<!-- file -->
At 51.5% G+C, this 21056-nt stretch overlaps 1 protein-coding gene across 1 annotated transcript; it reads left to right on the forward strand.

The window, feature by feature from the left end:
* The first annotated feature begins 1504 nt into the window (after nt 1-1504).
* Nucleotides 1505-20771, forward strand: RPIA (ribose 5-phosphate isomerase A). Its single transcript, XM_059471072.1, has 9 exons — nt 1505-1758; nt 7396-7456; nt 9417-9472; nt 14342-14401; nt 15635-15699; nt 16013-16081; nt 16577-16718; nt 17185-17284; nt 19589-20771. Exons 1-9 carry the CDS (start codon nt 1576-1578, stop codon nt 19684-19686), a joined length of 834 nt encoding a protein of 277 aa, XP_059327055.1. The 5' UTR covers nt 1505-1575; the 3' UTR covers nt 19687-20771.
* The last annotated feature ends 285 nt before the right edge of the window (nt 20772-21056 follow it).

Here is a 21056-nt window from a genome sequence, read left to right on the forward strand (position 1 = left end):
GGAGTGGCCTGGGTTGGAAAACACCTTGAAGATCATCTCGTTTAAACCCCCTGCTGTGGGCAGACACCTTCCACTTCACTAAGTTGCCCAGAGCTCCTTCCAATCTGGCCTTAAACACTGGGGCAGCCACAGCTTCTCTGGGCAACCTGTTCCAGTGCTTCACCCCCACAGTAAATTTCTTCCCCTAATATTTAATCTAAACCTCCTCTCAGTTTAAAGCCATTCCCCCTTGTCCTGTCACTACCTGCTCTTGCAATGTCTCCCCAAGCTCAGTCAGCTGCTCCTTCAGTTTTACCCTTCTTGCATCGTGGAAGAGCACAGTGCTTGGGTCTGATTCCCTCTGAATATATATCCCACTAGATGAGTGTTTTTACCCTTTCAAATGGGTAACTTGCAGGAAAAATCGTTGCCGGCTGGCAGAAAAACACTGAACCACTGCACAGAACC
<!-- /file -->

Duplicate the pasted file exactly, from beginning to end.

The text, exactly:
At 51.5% G+C, this 21056-nt stretch overlaps 1 protein-coding gene across 1 annotated transcript; it reads left to right on the forward strand.

The window, feature by feature from the left end:
* The first annotated feature begins 1504 nt into the window (after nt 1-1504).
* Nucleotides 1505-20771, forward strand: RPIA (ribose 5-phosphate isomerase A). Its single transcript, XM_059471072.1, has 9 exons — nt 1505-1758; nt 7396-7456; nt 9417-9472; nt 14342-14401; nt 15635-15699; nt 16013-16081; nt 16577-16718; nt 17185-17284; nt 19589-20771. Exons 1-9 carry the CDS (start codon nt 1576-1578, stop codon nt 19684-19686), a joined length of 834 nt encoding a protein of 277 aa, XP_059327055.1. The 5' UTR covers nt 1505-1575; the 3' UTR covers nt 19687-20771.
* The last annotated feature ends 285 nt before the right edge of the window (nt 20772-21056 follow it).

Here is a 21056-nt window from a genome sequence, read left to right on the forward strand (position 1 = left end):
GGAGTGGCCTGGGTTGGAAAACACCTTGAAGATCATCTCGTTTAAACCCCCTGCTGTGGGCAGACACCTTCCACTTCACTAAGTTGCCCAGAGCTCCTTCCAATCTGGCCTTAAACACTGGGGCAGCCACAGCTTCTCTGGGCAACCTGTTCCAGTGCTTCACCCCCACAGTAAATTTCTTCCCCTAATATTTAATCTAAACCTCCTCTCAGTTTAAAGCCATTCCCCCTTGTCCTGTCACTACCTGCTCTTGCAATGTCTCCCCAAGCTCAGTCAGCTGCTCCTTCAGTTTTACCCTTCTTGCATCGTGGAAGAGCACAGTGCTTGGGTCTGATTCCCTCTGAATATATATCCCACTAGATGAGTGTTTTTACCCTTTCAAATGGGTAACTTGCAGGAAAAATCGTTGCCGGCTGGCAGAAAAACACTGAACCACTGCACAGAACC